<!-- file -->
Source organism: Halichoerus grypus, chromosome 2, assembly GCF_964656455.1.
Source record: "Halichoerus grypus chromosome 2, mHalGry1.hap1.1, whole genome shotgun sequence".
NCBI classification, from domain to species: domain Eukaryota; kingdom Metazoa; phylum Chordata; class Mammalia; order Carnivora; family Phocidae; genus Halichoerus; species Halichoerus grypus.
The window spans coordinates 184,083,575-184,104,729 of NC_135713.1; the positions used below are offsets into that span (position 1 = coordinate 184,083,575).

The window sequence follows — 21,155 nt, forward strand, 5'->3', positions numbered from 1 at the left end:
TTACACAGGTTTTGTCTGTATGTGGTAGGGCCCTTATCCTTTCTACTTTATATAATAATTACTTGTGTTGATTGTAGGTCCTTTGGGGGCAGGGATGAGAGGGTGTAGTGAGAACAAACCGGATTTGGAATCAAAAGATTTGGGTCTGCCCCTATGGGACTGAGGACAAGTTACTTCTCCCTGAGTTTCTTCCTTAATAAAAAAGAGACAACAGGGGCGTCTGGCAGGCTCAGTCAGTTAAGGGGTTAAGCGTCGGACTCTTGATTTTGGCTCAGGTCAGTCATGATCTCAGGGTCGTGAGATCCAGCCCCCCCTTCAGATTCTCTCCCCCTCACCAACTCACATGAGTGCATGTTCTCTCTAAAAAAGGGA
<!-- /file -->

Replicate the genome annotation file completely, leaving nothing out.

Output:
Source organism: Halichoerus grypus, chromosome 2, assembly GCF_964656455.1.
Source record: "Halichoerus grypus chromosome 2, mHalGry1.hap1.1, whole genome shotgun sequence".
NCBI classification, from domain to species: domain Eukaryota; kingdom Metazoa; phylum Chordata; class Mammalia; order Carnivora; family Phocidae; genus Halichoerus; species Halichoerus grypus.
The window spans coordinates 184,083,575-184,104,729 of NC_135713.1; the positions used below are offsets into that span (position 1 = coordinate 184,083,575).

The window sequence follows — 21,155 nt, forward strand, 5'->3', positions numbered from 1 at the left end:
TTACACAGGTTTTGTCTGTATGTGGTAGGGCCCTTATCCTTTCTACTTTATATAATAATTACTTGTGTTGATTGTAGGTCCTTTGGGGGCAGGGATGAGAGGGTGTAGTGAGAACAAACCGGATTTGGAATCAAAAGATTTGGGTCTGCCCCTATGGGACTGAGGACAAGTTACTTCTCCCTGAGTTTCTTCCTTAATAAAAAAGAGACAACAGGGGCGTCTGGCAGGCTCAGTCAGTTAAGGGGTTAAGCGTCGGACTCTTGATTTTGGCTCAGGTCAGTCATGATCTCAGGGTCGTGAGATCCAGCCCCCCCTTCAGATTCTCTCCCCCTCACCAACTCACATGAGTGCATGTTCTCTCTAAAAAAGGGA